As every summer, we are holidaying in the north of England, where compared to Berlin the days are cooler and the evenings longer. I should be used to it because this is where I grew up and it has the unpredictable (or all too predictable) summer climate of my childhood. But after seven years in Berlin and before that seven years in the warmer south of England, I repeatedly pack the wrong clothes. So my light summer skirts stay folded in the suitcase and I wear the same inadequate jumper and cotton trousers day after day. This place feels so deeply like home but the years away mean that I look at it with different eyes.
The first point – which always strikes me on the plane – is obvious but true. Everyone is speaking in English with an accent close enough to my home town. For all the English spoken in Berlin’s cosmopolitan Prenzlauerberg, I rarely hear a Northern English voice. The children notice it too. “It’s strange to hear only English,” they say. In Berlin, English feels like a language just for us (though everyone must understand it), here it is a language for everyone.
We step off the plane and onto a train. Whatever the local weather, everyone is determinedly wearing summer clothes – sandals, shorts, t-shirts. Summer may be short and unpromising, but by golly, the people will make the most of their summer wardrobes. I used to do it too, but at some point in the last seven years, I acclimatised to heady central European summers, and started to save my flip flops for 25C plus.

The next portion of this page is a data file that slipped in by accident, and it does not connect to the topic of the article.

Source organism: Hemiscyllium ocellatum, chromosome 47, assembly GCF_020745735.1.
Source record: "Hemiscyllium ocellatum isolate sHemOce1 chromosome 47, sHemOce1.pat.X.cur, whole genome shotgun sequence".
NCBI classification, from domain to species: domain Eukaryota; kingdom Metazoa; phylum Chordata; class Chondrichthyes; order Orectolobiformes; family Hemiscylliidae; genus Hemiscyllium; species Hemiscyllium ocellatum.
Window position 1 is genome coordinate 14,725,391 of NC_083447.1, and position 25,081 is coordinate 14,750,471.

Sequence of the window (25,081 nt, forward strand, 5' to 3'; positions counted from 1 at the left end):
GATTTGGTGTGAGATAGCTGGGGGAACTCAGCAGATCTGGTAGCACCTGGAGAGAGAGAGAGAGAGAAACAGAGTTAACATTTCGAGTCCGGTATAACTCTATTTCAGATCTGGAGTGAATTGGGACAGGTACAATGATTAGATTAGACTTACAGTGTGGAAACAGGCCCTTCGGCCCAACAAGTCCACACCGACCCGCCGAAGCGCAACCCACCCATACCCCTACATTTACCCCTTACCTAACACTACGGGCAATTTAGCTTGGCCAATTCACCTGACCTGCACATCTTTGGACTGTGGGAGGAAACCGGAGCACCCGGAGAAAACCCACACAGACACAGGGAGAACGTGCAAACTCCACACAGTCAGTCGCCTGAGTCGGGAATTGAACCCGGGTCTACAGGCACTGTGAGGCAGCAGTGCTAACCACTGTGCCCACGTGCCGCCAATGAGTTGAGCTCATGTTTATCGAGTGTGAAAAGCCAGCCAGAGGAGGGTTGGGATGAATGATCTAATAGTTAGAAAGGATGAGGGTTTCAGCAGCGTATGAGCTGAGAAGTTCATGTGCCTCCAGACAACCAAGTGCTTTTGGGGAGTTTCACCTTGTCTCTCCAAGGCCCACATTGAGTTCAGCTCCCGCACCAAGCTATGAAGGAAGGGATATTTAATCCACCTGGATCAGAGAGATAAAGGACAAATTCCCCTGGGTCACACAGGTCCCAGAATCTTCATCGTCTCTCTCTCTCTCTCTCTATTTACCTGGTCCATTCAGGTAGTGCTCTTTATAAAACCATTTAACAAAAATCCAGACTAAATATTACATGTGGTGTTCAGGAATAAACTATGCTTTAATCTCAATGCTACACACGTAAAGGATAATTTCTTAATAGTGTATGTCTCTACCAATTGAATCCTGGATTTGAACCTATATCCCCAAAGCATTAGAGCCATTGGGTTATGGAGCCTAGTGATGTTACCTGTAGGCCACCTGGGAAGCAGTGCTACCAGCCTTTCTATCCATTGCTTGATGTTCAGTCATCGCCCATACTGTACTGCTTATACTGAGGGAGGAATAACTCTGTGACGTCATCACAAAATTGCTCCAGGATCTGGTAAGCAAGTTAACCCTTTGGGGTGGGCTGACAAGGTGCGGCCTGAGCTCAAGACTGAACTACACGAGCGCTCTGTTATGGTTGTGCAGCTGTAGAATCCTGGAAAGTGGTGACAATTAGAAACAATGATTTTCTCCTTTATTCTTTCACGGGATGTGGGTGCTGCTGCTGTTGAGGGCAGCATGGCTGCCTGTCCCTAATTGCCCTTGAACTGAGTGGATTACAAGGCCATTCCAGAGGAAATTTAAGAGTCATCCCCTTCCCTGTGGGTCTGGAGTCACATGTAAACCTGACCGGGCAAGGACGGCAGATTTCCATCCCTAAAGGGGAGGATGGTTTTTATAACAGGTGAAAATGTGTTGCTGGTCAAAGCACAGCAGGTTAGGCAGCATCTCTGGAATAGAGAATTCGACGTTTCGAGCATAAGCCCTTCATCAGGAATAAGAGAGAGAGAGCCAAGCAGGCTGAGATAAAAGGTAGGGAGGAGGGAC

Most mornings my daughter pulls on her jeans, sweatshirt and trainers, while the little English girls we see in the city centre wear dresses, glittery shoes and put flamboyant clip-on bows in their hair. Even tomboys have on patterned playsuits and turquoise Nikes. The boys sport undercuts and gelled quiffs. Their polo shirts look as expensive as their fathers’. Fashion begins earlier and persists more relentlessly here.
We pop down the road to buy milk. As in Germany we want full fat and organic (obviously), but can find neither. Demand for organic produce grows at a snail’s pace, and its ready availability depends on the area of the country. I must go to the local Lidl (popular for its good value in these parts) and see if they sell it, as they do round the corner from us in Berlin.
For all my adopted Germanness, the immediate warmth and friendliness of the local people is what always wins me over. There are few places I know where you’ll get called “love” or “darling” or “sweetheart” multiple times in a short exchange with the cashier in a supermarket. Everyone will step back and let you through with children in a bus queue. Old ladies always seek a conversation and offer you their bread crumbs to throw to the ducks. People nod at each other in greeting in the street. I have experienced first-hand that deep down Berliners are funny, kind and fiercely loyal, but this Northern English aptitude for open kindness is one of the greatest pleasures of being here – despite shivering in my summer clothes.